Like the sadistic teacher we all dreaded, I singled out one of the three whose hands remained up. “Any other reasons, Doctor? You care about your patients. It’s the standard of care. You’re in the oral cavity so this is in your scope of practice. What else?”

One dentist muttered something. Maybe it wasn’t a dentist at all. It sounded more like a mime, it was so quiet. 

“What was that?” I asked like I was trying to hear the strange intermittent sound the car isn’t supposed to be making.

“Mooblysh”, she stammered. At least that’s what it sounded like. 

“Can you repeat that, Doctor?”

With trembling hands, she said, “Money. It can be very profitable.” She was opening up and her confidence increased as she spoke, “It really requires little of my time, we get paid really well for it, and I actually enjoy doing it. The response from patients is unlike anything else. And like I said, we get reimbursed really well in some cases.”

That’s what I was looking for. 

In no other business, are people ashamed to make money. Athletes aren’t. Rappers certainly aren’t. Religious institutions aren’t either. You certainly shouldn’t be.

Dental Sleep Medicine is about caring for patients. But it is a business. Done the right way, it can be a very profitable business. This is a vocation. Commit to it. Or else you’re just an amateur. A dabbler.

Maybe this isn’t for you. I guess that’s OK (not really – patients need you!), but it is consequential that you be honest with yourself now. Consider why you’re involved in Dental Sleep Medicine. It’s just you and your reflection in the mirror. You can tell the world whatever tale you want but be totally honest with yourself. Why are you doing this? 

Let’s run through an exercise that might help you. Force rank the following reasons for DSM in your practice. 1 is most important. 7 is least important.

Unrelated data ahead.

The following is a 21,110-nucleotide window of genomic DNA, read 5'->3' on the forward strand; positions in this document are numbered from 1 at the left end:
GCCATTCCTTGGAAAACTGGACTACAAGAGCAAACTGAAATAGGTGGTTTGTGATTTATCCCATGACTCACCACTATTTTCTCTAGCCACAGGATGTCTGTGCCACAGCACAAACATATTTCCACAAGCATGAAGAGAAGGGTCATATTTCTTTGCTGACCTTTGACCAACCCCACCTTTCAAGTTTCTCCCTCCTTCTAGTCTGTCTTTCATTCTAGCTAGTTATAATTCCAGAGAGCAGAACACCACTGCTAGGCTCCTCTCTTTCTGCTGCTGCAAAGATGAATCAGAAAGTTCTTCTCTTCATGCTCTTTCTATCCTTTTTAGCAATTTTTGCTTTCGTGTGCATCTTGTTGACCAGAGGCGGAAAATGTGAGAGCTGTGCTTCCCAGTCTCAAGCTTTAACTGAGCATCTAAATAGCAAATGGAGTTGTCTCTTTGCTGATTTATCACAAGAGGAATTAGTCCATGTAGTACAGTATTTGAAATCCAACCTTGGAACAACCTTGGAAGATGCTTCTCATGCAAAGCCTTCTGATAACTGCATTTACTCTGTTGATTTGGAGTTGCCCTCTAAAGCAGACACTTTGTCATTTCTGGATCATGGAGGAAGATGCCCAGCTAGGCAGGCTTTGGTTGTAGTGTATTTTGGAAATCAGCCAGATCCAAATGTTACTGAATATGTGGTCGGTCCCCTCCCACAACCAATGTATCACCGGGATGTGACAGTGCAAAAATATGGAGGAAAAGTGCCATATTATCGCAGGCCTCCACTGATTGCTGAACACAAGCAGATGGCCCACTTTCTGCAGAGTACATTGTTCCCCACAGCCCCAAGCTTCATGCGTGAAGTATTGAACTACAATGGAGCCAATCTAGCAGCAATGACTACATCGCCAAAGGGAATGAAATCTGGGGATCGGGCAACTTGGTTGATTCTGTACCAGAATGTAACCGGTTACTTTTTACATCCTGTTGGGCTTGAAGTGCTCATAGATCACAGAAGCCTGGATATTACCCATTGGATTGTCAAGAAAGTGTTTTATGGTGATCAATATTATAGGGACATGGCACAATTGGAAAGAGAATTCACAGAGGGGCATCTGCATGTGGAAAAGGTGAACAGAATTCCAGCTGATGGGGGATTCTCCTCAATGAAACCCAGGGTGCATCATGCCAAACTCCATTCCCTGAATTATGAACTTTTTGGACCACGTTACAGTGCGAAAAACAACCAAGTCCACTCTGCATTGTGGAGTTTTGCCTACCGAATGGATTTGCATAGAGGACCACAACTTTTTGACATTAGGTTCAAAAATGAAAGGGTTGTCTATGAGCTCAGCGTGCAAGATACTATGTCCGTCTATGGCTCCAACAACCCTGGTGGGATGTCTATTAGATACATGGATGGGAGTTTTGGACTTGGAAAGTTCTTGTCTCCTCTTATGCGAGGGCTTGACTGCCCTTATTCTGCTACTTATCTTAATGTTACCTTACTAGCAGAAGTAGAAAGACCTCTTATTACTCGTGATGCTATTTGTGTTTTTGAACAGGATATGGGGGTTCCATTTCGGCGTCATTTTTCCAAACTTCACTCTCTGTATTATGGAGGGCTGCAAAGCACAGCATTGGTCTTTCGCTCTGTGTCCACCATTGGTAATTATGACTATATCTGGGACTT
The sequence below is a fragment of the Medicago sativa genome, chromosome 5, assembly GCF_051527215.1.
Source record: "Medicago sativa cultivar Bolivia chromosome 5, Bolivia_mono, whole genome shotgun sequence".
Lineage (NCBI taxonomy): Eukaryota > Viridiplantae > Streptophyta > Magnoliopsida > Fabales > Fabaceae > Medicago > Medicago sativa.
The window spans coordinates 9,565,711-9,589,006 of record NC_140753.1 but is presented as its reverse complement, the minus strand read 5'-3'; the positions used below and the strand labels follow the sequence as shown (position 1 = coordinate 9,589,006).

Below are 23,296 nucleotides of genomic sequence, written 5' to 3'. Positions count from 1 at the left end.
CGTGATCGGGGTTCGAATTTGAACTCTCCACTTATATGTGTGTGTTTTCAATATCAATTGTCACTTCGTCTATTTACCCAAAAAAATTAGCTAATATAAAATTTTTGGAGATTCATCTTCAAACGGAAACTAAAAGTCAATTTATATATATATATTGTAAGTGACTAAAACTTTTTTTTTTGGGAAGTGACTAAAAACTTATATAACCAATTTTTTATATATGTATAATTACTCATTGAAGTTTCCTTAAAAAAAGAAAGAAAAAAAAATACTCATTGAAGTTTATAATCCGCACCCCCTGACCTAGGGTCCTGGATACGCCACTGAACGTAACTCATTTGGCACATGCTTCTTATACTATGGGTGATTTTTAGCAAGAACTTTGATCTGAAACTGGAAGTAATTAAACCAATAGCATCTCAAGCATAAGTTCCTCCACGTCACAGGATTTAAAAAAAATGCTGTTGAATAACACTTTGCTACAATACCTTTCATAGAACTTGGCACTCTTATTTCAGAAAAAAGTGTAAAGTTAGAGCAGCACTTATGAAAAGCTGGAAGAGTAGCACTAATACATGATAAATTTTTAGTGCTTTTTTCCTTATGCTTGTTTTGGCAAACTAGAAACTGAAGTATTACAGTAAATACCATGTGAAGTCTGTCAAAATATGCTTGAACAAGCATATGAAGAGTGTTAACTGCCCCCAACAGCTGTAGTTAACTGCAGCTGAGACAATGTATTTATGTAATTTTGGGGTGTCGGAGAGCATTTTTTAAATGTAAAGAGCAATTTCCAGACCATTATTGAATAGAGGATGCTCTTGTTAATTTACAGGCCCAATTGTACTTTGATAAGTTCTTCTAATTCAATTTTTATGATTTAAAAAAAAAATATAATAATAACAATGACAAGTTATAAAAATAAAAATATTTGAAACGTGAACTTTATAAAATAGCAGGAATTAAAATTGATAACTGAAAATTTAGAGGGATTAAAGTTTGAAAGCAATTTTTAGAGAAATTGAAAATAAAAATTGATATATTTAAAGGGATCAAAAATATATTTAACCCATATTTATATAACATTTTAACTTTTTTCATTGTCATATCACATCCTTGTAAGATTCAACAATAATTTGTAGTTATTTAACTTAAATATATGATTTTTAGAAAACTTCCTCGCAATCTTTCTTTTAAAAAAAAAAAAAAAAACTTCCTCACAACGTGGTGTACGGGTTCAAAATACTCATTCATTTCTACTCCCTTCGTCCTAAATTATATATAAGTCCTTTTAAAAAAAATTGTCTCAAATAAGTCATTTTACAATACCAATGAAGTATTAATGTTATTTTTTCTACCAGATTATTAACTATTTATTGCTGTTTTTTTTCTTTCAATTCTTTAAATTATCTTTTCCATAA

_____ Help my patients

_____ Should be the standard of care

_____ Seems interesting

_____ Increase revenue

_____ Have a personal story or know someone who does

_____ Differentiate the practice

_____ Other

If you ranked “Increase revenue” 1 or 2, you will probably flounder, flail, fail, and bail. Don’t waste your time, energy, or money going along for the ride. Go get on the clear aligner bus.

In the brilliant War of Art, Steven Pressfield writes, “Technically the professional takes money. Technically the professional plays for pay. But in the end, he does it for love.”

That’s you. You’re a professional. Keep screening your patients. Keep meeting with physicians. Continue developing your team.

Generate a vision. Outline the path. Delegate appropriately. Execute. Evaluate what’s working and what isn’t. Pivot as necessary.

You just might save lots of lives and make lots of money. 

If that last sentence bothered you, read it again. You have to get comfortable with it.

To learn more about how you can improve your Dental Sleep Medicine practice whether you’re new to the field or a seasoned vet, please subscribe to my free newsletter and pre-order a copy of my new book that will be available in hardcover, paperback, and ebook on January 24, 2023. I appreciate you.



The Step-by-Step Guide to Double Your Sleep Patients, Increase Physician Referrals, Simplify Processes, and Improve Your Life.
Paperback & Hardcover will be available via Amazon on 1/24 and you can pre-order the Kindle version now.